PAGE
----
You reduce costs by reducing the volume of ESI that moves to the next stage in the e-discovery process.

Review and analyze the filtered ESI for privilege because privileged ESI is not discoverable, unless some exception kicks in.

Produce the remaining ESI, after filtering out what's irrelevant, duplicated, or privileged.

Producing ESI in native format is common.

Clawback the ESI that you disclosed to the opposing party that you should have filtered out, but didn't.

Clawback is not unusual, but you have to work at getting clawback approved, and the court may deny it.

Present at trial if your case hasn't settled.

Judges have little to no patience with lawyers who appear before them not understanding e-discovery and the ESI of their clients or the opposing side.

E-Discovery Federal Rules of Civil Procedure and Federal Rules of Evidence

During the e-discovery process, keep the e-discovery amendments to the Federal Rules of Civil Procedure (FRCP) and Federal Rules of Evidence (FRE) close by. These federal rules apply to the process for preparing and producing ESI, as well as for resolving related disputes.

Here are some of the implications of these federal rules.


FRCP 16: Courts expect you to be ready for litigation, including being fluent in the IT and network architecture, so that the pretrial conference leads to agreements on what ESI is discoverable. FRCP 26(f) sanctions for not obeying a scheduling or pretrial order are a good thing to avoid.

FRCP 26: Provides protection from excessive or expensive e-discovery requests, except when you don’t deserve that protection.

FRCP 26(a)(1)(C): Requires that you make initial disclosures no later than 14 days after the Rule 26(f) meet and confer, unless an objection or another time is set by stipulation or court order. If you have an objection, now is the time to voice it.

Rule 26(b)(2)(B): Introduced the concept of not reasonably accessible ESI. The concept of not reasonably accessible paper had not existed. This rule provides procedures for shifting the cost of accessing not reasonably accessible ESI to the requesting party.

FRCP 26(b)(5)(B): Gives courts a clear procedure for settling claims when you hand over ESI to the requesting party that you shouldn’t have.

Rule 26(f): This is the meet and confer rule. This rule requires all parties to meet within 99 days of the lawsuit’s filing and at least 21 days before a scheduled conference.

Rule 26(g): Requires an attorney to sign every e-discovery request, response, or objection.

FRCP 33: Defines business records that are created or kept in electronic format as discoverable giving the requesting party access to them.

FRCP 34: Establishes a structured way to resolve disputes over document production.

FRCP 34(b): Establishes protocols for how documents are produced to requesting parties. As the requesting party, you choose the form of production. Most often, the requested form is native file because those files tend to reveal the most. You might not have the equipment or expertise to read the produced ESI easily if it’s not in native form or a form you pick. This is usually a matter of negotiation between the parties.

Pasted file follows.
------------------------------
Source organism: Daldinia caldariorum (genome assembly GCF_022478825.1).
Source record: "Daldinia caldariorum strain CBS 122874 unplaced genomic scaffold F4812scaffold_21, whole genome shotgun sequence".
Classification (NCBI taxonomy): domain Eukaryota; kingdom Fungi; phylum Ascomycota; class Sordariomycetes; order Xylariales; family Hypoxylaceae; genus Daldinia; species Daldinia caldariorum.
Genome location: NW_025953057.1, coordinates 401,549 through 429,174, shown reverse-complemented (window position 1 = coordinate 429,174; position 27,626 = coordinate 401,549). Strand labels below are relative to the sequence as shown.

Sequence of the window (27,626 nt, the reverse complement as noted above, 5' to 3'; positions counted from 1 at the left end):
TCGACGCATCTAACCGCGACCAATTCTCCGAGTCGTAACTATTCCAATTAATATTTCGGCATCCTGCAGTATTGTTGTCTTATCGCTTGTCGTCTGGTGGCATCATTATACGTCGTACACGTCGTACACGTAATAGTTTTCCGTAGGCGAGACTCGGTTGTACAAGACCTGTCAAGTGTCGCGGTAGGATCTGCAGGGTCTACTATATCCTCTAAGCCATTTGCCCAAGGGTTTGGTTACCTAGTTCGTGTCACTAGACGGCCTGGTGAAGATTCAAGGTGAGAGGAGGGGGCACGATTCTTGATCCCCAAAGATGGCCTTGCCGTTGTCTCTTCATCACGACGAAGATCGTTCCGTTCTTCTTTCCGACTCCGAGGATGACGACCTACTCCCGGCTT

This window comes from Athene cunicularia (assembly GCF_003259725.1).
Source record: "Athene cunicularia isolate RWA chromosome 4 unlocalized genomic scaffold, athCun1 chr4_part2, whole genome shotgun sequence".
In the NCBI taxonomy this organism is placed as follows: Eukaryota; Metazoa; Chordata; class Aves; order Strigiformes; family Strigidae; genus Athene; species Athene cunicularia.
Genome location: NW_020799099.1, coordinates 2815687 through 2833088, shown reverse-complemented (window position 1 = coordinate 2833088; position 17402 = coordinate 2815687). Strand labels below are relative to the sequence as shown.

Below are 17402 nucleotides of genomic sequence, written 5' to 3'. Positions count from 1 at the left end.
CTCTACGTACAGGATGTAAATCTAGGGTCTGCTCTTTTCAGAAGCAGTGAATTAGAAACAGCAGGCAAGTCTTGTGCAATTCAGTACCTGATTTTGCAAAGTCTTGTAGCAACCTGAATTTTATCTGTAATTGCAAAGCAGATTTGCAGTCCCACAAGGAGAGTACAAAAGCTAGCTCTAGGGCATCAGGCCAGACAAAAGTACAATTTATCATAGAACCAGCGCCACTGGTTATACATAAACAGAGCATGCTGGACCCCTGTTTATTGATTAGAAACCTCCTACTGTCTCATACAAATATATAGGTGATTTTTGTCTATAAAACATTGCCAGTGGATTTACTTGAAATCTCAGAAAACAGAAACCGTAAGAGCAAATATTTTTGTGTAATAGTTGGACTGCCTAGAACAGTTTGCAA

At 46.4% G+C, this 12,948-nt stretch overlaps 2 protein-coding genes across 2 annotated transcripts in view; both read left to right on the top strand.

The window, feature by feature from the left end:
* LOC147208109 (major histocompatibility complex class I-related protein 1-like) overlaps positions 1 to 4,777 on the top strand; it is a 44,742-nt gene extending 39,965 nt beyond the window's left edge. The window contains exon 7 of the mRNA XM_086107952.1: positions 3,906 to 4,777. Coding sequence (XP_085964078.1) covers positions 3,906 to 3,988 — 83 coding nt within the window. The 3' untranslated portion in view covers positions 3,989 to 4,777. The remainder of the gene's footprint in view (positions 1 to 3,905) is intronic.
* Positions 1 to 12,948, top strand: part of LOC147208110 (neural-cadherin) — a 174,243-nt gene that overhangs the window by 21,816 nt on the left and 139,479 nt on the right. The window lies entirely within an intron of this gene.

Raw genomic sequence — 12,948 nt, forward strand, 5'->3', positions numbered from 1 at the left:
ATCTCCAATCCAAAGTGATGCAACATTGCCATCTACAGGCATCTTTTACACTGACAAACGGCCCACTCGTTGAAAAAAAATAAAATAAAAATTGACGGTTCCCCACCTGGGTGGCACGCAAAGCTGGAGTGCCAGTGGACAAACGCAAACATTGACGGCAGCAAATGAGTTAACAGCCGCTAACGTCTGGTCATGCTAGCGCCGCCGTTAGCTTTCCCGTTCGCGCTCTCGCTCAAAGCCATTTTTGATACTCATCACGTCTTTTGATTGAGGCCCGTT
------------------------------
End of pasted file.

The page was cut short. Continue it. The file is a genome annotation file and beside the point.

FRCP 37: Judges have the power, courtesy of Rule 37(f), to impose sanctions against a party "who fails to obey an order to provide or permit discovery."

Rule 37(e): Creates a safe harbor from sanctions if you did not preserve, and therefore no longer have, ESI that’s requested provided that certain conditions and circumstances are met. Judges also have powers that are considered inherent in the court that expand the ability to impose sanctions beyond Rule 37.

FRCP 45: If you’re a nonparty to e-discovery, you’re protected from some of the costs or burdens that parties typically have to pay or endure.

FRE 502: Protects attorney-client privilege and provides some protection against inadvertent disclosure, if you’re quick enough to notice your mistake and meet other conditions.

FRE 502(b): If attorney-client privileged or work product protected material is inadvertently disclosed, you might be able to get it back if you took reasonable steps to prevent the error; and noticed and responded promptly to fix the error.

FRE 901: Requires that ESI, like physical evidence, be authenticated to verify that it is what it claims to be. Metadata may be used to authenticate an ESI.

Lawyers are subject to ethical rules relating to e-discovery imposed by the Code of Professional Responsibility.
Prelitigation and e-Discovery Timeline

Adhering to a pre-litigation and e-discovery timeline will keep you on track. Before litigation even starts, you must start evaluating — with your IT team and legal counsel — where you stand in terms of your electronically stored information (ESI). Here’s the process: